In the event, these rules were changed in May 10th of 2010 in order to allow the participation of the IMF in the Greek financial assistance program. To accomplish this, European members of the Executive Board made an additional commitment. On the face of reservations by several non-European members of the Executive Board regarding the chances of success of the Greek program, the Dutch, French and German chairs conveyed the commitment “of their commercial banks to support Greece and broadly maintain their exposures”. [3] In other words they provided assurance that their banks would not use the opportunity offered by official funding to dump their exposure to the country and shift the losses of a restructuring onto the rest of the private creditors. The ink on the agreement wasn’t dry when banks from these countries dumped their Greek bonds and ran for the exit. As a result, their losses were minimized whereas the exposure of Greek banks and pension funds continued to increase. Once the debt restructuring operation of 2012 was concluded, the costs of rescuing Greek banks increased accordingly whereas pension funds suffered massive losses on their portfolios.

Even though it might appear that these are minor historical curiosities, these issues hold a significant relevance in the context of the tensions observed in recent months between the IMF and European authorities. The IMF began its participation in the program in 2010, despite reservations by staff and members of the Executive Board, on the basis of what turned out to be false reassurances from European countries. As the situation in the country has steadily deteriorated over the past 6 years, opposition has built up within the organization. It is no coincidence that the IMF refused to provide fresh funds in the context of the third MoU until it could ensure the sustainability of Greek debt according to its technical criteria. Furthermore, to limit the capacity of European members to pressure the IMF, the Executive Board changed again in January of this year the lending rules of the organization to ensure that once again debt sustainability is a necessary condition to access funds.

Under this light, the outcome of the negotiations between Greece and its creditors its far from certain. If recent history is any guide, its unlikely that any definitive solution will be found on the coming weeks. The most likely scenario is that as the IMF digs its heels on its position, which is the subject of an entirely different article, negotiations will drag down until July when Greece has payments for over 2 billion Euros to the ECB. In this context, what it becomes clear is how cynical is the opposition of the Eurogroup to grant debt relief to Greece on the scale required by the IMF. The members of the Eurogroup are well aware of the original purpose of the Greek bailout as most of these funds were used to rescue their banks. They knew that they were approving loans to a de-facto insolvent country. Thus their insistence in demanding payment in full in exchange of additional painful, and ultimately fruitless, austerity measures can only be described as irrational.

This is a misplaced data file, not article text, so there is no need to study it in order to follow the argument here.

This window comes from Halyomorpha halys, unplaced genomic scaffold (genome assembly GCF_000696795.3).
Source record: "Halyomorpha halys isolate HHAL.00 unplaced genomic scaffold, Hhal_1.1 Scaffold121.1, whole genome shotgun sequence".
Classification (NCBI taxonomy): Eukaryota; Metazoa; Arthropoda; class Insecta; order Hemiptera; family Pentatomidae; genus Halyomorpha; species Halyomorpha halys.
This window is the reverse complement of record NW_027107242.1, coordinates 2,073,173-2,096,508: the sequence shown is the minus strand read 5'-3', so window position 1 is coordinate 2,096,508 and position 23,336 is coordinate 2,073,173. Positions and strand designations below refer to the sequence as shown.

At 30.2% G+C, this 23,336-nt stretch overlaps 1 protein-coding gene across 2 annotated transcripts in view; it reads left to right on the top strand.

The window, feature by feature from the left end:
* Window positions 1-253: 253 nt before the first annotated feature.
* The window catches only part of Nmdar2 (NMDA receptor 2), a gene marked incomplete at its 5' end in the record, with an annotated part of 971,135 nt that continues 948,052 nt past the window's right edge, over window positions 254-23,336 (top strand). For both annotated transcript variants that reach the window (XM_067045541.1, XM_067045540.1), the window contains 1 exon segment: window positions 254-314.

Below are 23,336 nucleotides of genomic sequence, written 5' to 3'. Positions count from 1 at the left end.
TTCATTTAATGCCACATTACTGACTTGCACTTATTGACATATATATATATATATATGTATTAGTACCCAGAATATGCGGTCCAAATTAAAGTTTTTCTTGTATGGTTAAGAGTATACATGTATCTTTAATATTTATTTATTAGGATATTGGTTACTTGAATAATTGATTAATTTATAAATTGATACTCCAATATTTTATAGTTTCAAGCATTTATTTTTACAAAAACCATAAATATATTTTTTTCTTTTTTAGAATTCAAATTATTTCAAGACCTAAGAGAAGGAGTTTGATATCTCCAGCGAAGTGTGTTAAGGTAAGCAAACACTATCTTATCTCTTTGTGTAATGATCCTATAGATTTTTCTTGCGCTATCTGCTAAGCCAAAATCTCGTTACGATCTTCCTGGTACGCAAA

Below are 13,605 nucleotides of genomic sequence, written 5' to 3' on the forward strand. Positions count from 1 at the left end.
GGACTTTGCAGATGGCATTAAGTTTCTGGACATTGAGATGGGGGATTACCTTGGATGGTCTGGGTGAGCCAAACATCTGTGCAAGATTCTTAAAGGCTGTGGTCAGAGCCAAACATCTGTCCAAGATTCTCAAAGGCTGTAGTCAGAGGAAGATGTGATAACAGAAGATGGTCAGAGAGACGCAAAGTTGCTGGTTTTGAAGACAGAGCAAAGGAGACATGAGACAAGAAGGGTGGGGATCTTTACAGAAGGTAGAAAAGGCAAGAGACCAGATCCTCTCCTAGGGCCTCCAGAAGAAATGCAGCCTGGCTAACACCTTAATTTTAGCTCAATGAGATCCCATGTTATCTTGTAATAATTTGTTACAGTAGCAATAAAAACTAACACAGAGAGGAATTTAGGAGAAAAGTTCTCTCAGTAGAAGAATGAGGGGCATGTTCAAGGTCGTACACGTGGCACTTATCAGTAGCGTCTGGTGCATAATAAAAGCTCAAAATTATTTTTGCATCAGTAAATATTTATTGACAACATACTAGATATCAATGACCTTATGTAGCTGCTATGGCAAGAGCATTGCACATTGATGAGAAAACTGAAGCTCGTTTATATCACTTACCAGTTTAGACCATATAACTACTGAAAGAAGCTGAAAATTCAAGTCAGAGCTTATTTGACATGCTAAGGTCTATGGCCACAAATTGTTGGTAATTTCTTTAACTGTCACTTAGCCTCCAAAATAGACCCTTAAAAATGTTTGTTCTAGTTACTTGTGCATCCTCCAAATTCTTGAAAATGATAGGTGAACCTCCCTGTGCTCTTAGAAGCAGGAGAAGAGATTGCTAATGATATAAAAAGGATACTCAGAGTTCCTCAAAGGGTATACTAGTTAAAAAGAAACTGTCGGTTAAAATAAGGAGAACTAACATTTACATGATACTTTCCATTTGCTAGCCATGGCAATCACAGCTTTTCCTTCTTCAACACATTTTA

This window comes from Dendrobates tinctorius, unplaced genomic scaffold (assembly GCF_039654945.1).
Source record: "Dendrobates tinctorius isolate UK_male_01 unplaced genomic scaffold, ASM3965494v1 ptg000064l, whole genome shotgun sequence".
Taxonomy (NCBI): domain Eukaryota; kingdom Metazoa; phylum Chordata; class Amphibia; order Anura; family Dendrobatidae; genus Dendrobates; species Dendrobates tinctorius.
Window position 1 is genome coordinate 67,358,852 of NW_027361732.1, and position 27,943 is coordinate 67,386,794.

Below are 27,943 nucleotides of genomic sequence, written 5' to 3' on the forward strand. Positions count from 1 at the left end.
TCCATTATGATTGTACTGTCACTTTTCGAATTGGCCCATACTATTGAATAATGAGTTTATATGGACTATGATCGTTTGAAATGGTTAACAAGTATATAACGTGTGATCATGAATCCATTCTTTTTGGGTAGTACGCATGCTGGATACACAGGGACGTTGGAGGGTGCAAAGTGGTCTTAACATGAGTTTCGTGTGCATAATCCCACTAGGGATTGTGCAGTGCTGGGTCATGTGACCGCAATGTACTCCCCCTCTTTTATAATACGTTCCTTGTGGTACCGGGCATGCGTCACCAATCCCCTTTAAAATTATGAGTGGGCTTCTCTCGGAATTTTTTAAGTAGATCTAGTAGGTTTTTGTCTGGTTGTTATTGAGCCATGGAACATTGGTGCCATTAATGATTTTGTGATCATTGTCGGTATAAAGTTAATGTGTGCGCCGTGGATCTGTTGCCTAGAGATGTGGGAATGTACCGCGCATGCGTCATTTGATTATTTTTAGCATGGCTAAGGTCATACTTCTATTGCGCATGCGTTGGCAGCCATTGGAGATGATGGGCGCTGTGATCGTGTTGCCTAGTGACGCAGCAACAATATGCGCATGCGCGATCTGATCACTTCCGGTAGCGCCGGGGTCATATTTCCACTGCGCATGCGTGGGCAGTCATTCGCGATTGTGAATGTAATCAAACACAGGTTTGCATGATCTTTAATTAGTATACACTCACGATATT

Footnotes :

[1Rocholl, J., & Stahmer, A. (2016). Where did the Greek bailout money go? ESMT No. WP–16–02. Retrieved May 8, 2016, from

[2IMF. (2010). Greece—Assessment of the Risks to the Fund and the Fund’s Liquidity Position. Retrieved May 8, 2016, from

[3IMF. (2010). Office Memorandum - Board meeting on Greece’s request for an SBA - May 9th, 2010. Retrieved May 8, 2016, from

Daniel Munevar

is a post-Keynesian economist from Bogotá, Colombia. From March to July 2015, he worked as an assistant to former Greek Finance Minister Yanis Varoufakis, advising him on fiscal policy and debt sustainability.
Previously, he was an advisor to the Colombian Ministry of Finance. He has also worked at UNCTAD.
He is one of the leading figures in the study of public debt at the international level. He is a researcher at Eurodad.